update Oracle's acquisition of Siebel will boost its footprint in the CRM market in Asia, according to industry analysts.
Alan Tong, IDC's research manager for enterprise applications, told ZDNet Asia that Oracle has not achieved much success in capturing the region's CRM (customer relationship management) market.
Kristian Steenstrup, research vice-president of Gartner, concurred that Oracle, as well as SAP, do not have broad success with CRM deployments. "(They) have managed to freeze the market by selling to IT departments on long-term total cost of ownership (advantages), license bundling and integration advantages," he explained.
According to a Gartner study released in January this year, inhibitors to CRM deployment in the Asia-Pacific region include a strong focus on ERP (enterprise resource planning) rather than CRM implementations, the lack of success stories and a manufacturing culture that lacks customer focus.
Notwithstanding, the study noted that CRM software licensing revenues in the region is expected to hit a compound annual growth rate (CAGR) of 9.6 percent from 2003 through 2008, reaching US$264 million in 2008.
Oracle said yesterday it will acquire rival Siebel Systems in a deal worth US$5.8 billion. The acquisition, subject to regulatory approval, is scheduled to be completed by the end of next year.
Oracle and its closest competitor SAP, declined to comment on the impact of yesterday's announcement on the Asia-Pacific CRM market.
The acquisition also indicates that Siebel has conceded the standalone CRM market is too difficult for business buyers to justify turning away from bigger players like Oracle and SAP, Steenstrup noted.
The market, he explained, is split between large enterprise vendors offering entire architectures, versus focused ones such as those from Salesforce.com and NetSuite. In addition, there are specialized vertical vendors such as Amdocs in telecommunications, Unica and Aprimo in marketing automation.
"Siebel was caught in the middle, despite (having) broad and proven functionality and the largest user base in the CRM business," he said.
"The deal is a short-term setback for new customers, as there are now fewer independent choices for industries such as telecommunications, utilities, pharmaceuticals and consumer goods."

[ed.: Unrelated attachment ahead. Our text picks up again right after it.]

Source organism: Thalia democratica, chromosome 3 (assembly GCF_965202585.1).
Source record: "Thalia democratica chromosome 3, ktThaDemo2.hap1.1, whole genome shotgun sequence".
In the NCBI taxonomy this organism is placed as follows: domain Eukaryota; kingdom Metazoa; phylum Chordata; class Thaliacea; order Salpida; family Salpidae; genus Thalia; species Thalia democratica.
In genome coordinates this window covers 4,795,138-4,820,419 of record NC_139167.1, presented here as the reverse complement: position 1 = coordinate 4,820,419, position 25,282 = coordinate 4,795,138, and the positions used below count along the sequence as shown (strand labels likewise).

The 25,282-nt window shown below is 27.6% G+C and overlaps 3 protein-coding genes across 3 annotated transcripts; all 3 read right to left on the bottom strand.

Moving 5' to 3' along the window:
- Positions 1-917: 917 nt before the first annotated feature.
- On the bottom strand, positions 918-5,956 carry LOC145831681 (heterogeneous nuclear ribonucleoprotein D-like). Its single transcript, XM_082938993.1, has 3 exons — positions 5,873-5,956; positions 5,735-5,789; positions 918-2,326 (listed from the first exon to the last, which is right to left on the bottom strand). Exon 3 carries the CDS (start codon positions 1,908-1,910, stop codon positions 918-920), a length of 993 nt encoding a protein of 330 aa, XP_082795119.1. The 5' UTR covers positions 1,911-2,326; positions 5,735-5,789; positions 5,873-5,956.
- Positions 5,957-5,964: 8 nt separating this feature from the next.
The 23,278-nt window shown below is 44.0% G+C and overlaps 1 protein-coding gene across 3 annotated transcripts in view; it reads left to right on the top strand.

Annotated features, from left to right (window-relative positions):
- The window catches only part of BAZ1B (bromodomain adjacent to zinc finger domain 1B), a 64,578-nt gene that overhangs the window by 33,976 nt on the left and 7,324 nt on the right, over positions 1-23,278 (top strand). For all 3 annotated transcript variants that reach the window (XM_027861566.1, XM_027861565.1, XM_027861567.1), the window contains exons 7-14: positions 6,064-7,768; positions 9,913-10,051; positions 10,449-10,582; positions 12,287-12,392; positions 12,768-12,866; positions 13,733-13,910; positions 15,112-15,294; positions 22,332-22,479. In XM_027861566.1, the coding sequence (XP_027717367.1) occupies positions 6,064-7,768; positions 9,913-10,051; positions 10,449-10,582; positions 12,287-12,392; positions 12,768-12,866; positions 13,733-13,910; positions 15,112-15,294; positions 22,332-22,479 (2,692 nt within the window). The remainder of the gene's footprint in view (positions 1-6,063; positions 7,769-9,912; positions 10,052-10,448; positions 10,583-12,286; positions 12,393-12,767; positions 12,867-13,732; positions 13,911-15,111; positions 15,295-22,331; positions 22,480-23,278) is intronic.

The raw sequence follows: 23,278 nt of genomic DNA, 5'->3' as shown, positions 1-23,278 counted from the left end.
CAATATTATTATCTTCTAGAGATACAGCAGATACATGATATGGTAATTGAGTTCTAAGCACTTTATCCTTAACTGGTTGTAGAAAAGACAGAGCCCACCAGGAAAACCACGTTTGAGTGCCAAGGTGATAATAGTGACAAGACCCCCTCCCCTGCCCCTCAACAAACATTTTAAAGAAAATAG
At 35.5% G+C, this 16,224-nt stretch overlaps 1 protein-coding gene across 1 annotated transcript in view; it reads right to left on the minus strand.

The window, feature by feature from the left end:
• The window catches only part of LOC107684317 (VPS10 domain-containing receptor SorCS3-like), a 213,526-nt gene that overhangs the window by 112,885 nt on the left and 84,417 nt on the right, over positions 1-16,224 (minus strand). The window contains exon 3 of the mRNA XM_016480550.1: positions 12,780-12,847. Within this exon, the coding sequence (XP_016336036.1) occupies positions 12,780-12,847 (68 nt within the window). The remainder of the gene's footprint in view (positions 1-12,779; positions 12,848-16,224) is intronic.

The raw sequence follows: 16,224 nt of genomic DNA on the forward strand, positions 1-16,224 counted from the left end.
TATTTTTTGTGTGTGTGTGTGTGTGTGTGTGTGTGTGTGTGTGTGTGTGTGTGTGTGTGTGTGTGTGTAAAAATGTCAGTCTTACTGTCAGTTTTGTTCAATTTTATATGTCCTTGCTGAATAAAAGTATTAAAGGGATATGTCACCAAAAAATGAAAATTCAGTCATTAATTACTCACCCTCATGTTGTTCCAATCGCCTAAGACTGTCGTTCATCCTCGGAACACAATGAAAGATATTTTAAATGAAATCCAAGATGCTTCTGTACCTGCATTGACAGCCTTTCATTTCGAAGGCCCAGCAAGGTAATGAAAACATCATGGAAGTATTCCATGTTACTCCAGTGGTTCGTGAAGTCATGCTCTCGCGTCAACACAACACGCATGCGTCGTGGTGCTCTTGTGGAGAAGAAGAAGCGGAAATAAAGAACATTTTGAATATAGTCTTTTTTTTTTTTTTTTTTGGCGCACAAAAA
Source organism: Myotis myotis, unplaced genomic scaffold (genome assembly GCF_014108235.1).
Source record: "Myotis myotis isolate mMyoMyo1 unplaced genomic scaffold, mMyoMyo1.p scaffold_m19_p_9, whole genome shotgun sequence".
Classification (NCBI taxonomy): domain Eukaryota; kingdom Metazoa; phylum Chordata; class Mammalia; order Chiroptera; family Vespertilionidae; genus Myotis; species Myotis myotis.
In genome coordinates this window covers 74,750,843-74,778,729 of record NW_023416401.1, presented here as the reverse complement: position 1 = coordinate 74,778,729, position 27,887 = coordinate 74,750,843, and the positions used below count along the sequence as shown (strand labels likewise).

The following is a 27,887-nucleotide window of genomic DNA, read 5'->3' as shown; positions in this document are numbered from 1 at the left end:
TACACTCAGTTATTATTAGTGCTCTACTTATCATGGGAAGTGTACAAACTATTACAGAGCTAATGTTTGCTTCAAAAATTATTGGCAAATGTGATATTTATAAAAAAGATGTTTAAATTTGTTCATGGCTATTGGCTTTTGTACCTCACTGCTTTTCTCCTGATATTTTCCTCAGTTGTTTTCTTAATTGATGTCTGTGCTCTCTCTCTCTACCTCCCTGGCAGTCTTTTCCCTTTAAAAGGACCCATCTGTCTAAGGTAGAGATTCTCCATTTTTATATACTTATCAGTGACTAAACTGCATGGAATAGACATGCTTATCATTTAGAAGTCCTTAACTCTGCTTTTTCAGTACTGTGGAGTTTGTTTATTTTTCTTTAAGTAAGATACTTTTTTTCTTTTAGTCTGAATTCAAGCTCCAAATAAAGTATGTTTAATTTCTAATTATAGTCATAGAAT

For present Oracle customers like Yellow Pages Singapore, the Oracle-Siebel deal spells bad news.
"The increasing number of mergers and acquisitions of IT companies is worrying, as choices in the software market have become more limited," said Alan Siow, director of information technology at Yellow Pages Singapore.
"Besides the high likelihood of pricier software license fees, the lack of choice will undoubtedly be bad news for end-users… such a day will not be too far away if there is no let-up in merger-and-acquisition activities going forward," he added.
On the potential hiccups that could emerge from the acquisition, Steenstrup said the company will need to overhaul its application support team to service Siebel's users worldwide, including those who deploy predominantly Oracle technology.
Oracle has maintained it will continue to support Siebel's CRM technology, which will also be part of its Project Fusion plan to integrate Oracle and PeopleSoft products.
Tong noted that Oracle should have learnt a lot from its earlier acquisition of PeopleSoft, and he expects the company to please Siebel customers.
"There is a need to provide assurance during the transition period," he said. "At the end of the day, maintaining customer base is part of the (Oracle) cash flow."
Although Siow lamented about having fewer choices after the acquisition, he is confident that Oracle will be able to integrate technology from Siebel into their products "while protecting the existing investment of customers like Yellow Pages", he said.
Responding to concerns that on-demand Siebel CRM customers--with hosted assets on IBM datacenters--may be forced onto Oracle's platform, Tong said Oracle might most likely support non-Oracle database and middleware products.
"There is a shift in the whole dynamics of business application consumption to an on-demand model," he said. Oracle sees that as a critical factor for a successful CRM business, he noted, adding that it would not be in the company's interest to upset on-demand Siebel CRM customers running DB2 and Websphere.
Impact on SAP
But if Oracle is hoping to steal significant market share from its nearest rival SAP, with the Siebel merger, it might have to look for an alternative strategy.
John Segrich, an analyst at JP Morgan, does not think Oracle's latest acquisition will put a dent on SAP's market position in business applications.
"While this deal will clearly add market share to Oracle’s application business, we do not believe it makes Oracle a stronger competitor to SAP," Segrich said in a statement. "We continue to believe SAP will gain market share against the larger Oracle, who has yet to demonstrate organic growth in its application business."
Segrich noted that Oracle and SAP, at this point, represent an effective duopoly in the enterprise software market. This could result in a more aggressive pricing environment as Oracle tries to grow its applications business, he said.